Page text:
NAIL CARE – 600 CLOCK HRS
Ms.Marilyn Obispo and Ms. Tina Leigh – Instructors
Are you interested in Accredited Nail Care class at Victory Career College? read below if this is for you!
Manicures and pedicures have grown in popularity over the past five thousand years, producing ever increasing styles and designs. The number of specialties that a student at nail school must take, and general nail curriculum requirements, has grown as well. A manicure has evolved from simply shaping fingernails and applying a little nail polish to include massages, treatments, and modern applications of designs. A nail student must learn the following non-exclusive list of topics in order to stay current.
Acrylic Liquid and Powder Brush on Nails
Acrylic liquid and powder are mixed together to produce acrylic nails. Cutting them down to size, shaping, proper application, correct removal, and better preservation are all topics to be covered in nail school. Acrylic nails can have several advantages and disadvantages that a manicurist should know. Some clients will love having stronger nails that are easy to paint, while other clients will not be so keen on them looking ?fake.? A manicurist can help guide a client?s decision to or not to get acrylic nails. As a manicure student, manicurists learn how to properly remove acrylic nails so that it does not cause skin problems.
Nail tips have become a form of art in some manicurist circles. Acrylic tips can be attached to natural nails, and painted in colorful designs and patterns. The acrylic nail tips are a mixture of liquid and powder resin forming a paste, smoothed, dried, and hardened into a natural looking nail. A manicurist will further file and buff this new dry nail, and then apply polish with either a brush or airbrush. Airbrushing is often used to apply a design or to create French tips.
Nail Wraps and Repairs
A manicurist will learn how to repair broken nails with nail wraps and other methods. Nail wraps to protect fragile nails and to repair splitting areas will be particularly useful for those with delicate nails.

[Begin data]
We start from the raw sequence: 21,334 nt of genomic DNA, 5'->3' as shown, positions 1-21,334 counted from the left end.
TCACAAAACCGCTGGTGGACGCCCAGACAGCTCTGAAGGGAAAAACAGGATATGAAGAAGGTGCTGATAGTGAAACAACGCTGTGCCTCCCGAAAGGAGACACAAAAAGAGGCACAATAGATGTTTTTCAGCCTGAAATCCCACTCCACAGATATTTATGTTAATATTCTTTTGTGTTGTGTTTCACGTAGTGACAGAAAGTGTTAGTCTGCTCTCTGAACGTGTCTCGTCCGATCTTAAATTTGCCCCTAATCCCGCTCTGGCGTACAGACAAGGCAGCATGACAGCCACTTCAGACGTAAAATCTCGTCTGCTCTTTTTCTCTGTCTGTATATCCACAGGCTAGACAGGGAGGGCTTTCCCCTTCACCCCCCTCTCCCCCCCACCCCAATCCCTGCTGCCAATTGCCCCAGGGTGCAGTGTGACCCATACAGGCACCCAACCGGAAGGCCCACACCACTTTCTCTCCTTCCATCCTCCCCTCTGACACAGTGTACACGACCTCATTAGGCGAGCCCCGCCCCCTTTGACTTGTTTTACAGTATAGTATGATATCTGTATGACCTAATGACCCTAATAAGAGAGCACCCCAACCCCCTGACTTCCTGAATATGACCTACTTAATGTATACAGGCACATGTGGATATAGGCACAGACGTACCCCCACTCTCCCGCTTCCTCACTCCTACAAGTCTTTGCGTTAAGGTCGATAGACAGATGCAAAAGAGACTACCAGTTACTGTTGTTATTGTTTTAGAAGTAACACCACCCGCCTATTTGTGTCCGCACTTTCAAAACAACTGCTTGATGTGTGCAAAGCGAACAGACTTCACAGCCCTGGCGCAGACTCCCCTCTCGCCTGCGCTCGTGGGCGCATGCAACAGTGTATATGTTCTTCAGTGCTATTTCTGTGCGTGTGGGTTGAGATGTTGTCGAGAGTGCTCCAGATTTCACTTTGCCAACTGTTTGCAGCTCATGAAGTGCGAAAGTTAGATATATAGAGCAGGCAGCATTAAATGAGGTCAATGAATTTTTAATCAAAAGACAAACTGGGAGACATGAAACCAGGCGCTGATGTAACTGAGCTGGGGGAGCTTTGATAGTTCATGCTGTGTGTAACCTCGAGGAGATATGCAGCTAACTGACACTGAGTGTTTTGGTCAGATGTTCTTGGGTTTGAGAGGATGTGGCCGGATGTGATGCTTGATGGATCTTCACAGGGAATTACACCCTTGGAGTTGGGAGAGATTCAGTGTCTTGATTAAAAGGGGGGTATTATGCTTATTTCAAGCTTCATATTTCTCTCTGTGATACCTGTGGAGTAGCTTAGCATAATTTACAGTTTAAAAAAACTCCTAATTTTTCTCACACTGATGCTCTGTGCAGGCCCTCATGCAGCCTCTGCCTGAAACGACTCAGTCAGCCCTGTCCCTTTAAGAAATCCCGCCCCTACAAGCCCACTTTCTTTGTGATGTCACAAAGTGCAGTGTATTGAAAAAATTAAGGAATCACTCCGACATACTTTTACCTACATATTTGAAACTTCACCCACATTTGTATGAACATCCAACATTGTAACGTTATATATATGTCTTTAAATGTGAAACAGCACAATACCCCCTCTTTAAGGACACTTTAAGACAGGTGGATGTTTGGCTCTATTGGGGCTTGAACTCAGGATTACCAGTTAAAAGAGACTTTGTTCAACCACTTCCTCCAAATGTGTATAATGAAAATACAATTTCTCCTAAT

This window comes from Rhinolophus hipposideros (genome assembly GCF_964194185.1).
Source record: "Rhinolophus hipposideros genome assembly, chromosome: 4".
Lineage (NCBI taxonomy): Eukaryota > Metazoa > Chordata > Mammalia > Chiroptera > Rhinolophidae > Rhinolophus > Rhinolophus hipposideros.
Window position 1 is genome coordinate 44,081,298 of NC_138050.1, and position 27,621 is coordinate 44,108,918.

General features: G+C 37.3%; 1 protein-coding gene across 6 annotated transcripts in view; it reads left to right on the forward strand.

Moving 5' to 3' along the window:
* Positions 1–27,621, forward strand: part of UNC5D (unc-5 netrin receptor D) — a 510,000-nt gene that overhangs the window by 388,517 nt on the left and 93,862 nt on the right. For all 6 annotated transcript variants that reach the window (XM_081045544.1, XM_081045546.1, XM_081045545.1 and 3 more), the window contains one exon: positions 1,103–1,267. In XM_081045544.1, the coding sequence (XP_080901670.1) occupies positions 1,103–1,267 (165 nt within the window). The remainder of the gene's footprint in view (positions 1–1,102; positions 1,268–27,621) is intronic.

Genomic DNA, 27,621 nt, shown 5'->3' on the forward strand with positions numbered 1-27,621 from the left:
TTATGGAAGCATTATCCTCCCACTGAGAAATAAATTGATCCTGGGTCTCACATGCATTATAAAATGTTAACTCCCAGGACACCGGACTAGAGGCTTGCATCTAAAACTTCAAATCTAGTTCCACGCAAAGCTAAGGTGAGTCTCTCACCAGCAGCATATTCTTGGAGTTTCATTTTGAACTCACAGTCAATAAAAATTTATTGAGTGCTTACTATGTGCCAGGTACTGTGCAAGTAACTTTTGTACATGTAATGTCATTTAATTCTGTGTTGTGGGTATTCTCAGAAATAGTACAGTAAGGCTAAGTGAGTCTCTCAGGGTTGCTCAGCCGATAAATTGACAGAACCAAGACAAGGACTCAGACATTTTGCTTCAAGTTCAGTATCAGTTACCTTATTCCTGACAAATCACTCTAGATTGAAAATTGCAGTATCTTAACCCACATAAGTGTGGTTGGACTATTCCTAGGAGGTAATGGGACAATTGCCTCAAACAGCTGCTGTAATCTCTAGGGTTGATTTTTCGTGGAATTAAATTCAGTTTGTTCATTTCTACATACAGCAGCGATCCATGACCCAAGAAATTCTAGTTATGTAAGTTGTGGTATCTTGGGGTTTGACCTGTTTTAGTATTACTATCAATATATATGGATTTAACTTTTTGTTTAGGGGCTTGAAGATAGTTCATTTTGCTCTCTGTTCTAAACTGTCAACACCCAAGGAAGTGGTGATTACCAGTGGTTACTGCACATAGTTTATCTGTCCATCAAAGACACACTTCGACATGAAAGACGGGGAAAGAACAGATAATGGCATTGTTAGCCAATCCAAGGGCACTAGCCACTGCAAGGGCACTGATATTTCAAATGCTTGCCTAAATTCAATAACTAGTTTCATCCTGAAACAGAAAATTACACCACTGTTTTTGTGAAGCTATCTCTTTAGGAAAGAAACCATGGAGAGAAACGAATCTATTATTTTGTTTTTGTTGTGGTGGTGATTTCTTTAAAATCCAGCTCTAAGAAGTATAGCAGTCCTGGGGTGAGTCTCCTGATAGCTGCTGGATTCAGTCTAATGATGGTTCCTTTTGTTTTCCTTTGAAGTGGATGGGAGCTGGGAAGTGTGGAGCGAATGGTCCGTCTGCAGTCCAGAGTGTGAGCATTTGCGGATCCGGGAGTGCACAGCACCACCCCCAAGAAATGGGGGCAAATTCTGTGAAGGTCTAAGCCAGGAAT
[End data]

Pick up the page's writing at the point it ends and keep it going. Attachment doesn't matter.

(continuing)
Some manicures include mini paintings, complicated designs, small decals, or imitation jewels. Nails have become a tiny canvas for art designs and some manicurists may choose to specialize in this area.
Water & Oil Manicures
Hot water manicures are the norm. Hot oil manicures nourish hands and nails with moisturizing oil. This is particularly good for those with dry brittle hands and nails.
Similar to manicures, pedicures work to improve the appearance of the nails on the feet. While pedicures include cosmetic treatment, they can also help prevent nail disorders and diseases. Typically, a pedicure will include similar services as a manicure, in addition to rubbing off the bottoms of the feet with a pumice stone. Another common service is lower leg care in the form of depilation, granular exfoliation, and a short lower leg massage. Since the year 2000, pedicures in particular have exploded in popularity across the United States. Increasingly, clients will expect specialized pedicures such as spa, paraffin, stone, French, mini, athletic, and flavored. For nail care students, it is important to know these different pedicure techniques, as well as the different solutions and chemicals used to cleanse and soak feet.
All good nail care and nail art begins with good sanitation. Improper sanitation at nail salons, such as not using sterilized instruments or reusing foot bath water, has created and spread bacteria and fungus infections in the past. A nail school will begin with good sanitation methods and practices as a foundational course for all future nail care work.